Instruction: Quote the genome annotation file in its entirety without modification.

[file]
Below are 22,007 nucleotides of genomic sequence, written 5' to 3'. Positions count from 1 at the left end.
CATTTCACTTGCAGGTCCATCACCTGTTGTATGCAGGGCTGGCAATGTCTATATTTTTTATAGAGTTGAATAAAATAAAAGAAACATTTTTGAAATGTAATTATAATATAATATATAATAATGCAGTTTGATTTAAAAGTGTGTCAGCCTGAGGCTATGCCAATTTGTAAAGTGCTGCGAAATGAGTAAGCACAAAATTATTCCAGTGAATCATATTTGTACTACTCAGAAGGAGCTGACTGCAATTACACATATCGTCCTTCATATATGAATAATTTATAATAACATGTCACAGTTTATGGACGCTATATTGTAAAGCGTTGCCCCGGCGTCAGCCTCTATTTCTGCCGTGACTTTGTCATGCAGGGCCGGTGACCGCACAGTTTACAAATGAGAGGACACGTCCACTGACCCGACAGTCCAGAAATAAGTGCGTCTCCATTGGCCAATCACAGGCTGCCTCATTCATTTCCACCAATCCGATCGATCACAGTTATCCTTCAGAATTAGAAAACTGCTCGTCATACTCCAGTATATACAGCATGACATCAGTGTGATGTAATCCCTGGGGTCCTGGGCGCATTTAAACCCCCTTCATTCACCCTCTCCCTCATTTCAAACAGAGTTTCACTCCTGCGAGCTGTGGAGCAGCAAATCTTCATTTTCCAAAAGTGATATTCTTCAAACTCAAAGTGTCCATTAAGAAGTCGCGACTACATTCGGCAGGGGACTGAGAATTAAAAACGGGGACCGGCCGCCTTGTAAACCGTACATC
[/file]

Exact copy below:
Below are 22,007 nucleotides of genomic sequence, written 5' to 3'. Positions count from 1 at the left end.
CATTTCACTTGCAGGTCCATCACCTGTTGTATGCAGGGCTGGCAATGTCTATATTTTTTATAGAGTTGAATAAAATAAAAGAAACATTTTTGAAATGTAATTATAATATAATATATAATAATGCAGTTTGATTTAAAAGTGTGTCAGCCTGAGGCTATGCCAATTTGTAAAGTGCTGCGAAATGAGTAAGCACAAAATTATTCCAGTGAATCATATTTGTACTACTCAGAAGGAGCTGACTGCAATTACACATATCGTCCTTCATATATGAATAATTTATAATAACATGTCACAGTTTATGGACGCTATATTGTAAAGCGTTGCCCCGGCGTCAGCCTCTATTTCTGCCGTGACTTTGTCATGCAGGGCCGGTGACCGCACAGTTTACAAATGAGAGGACACGTCCACTGACCCGACAGTCCAGAAATAAGTGCGTCTCCATTGGCCAATCACAGGCTGCCTCATTCATTTCCACCAATCCGATCGATCACAGTTATCCTTCAGAATTAGAAAACTGCTCGTCATACTCCAGTATATACAGCATGACATCAGTGTGATGTAATCCCTGGGGTCCTGGGCGCATTTAAACCCCCTTCATTCACCCTCTCCCTCATTTCAAACAGAGTTTCACTCCTGCGAGCTGTGGAGCAGCAAATCTTCATTTTCCAAAAGTGATATTCTTCAAACTCAAAGTGTCCATTAAGAAGTCGCGACTACATTCGGCAGGGGACTGAGAATTAAAAACGGGGACCGGCCGCCTTGTAAACCGTACATC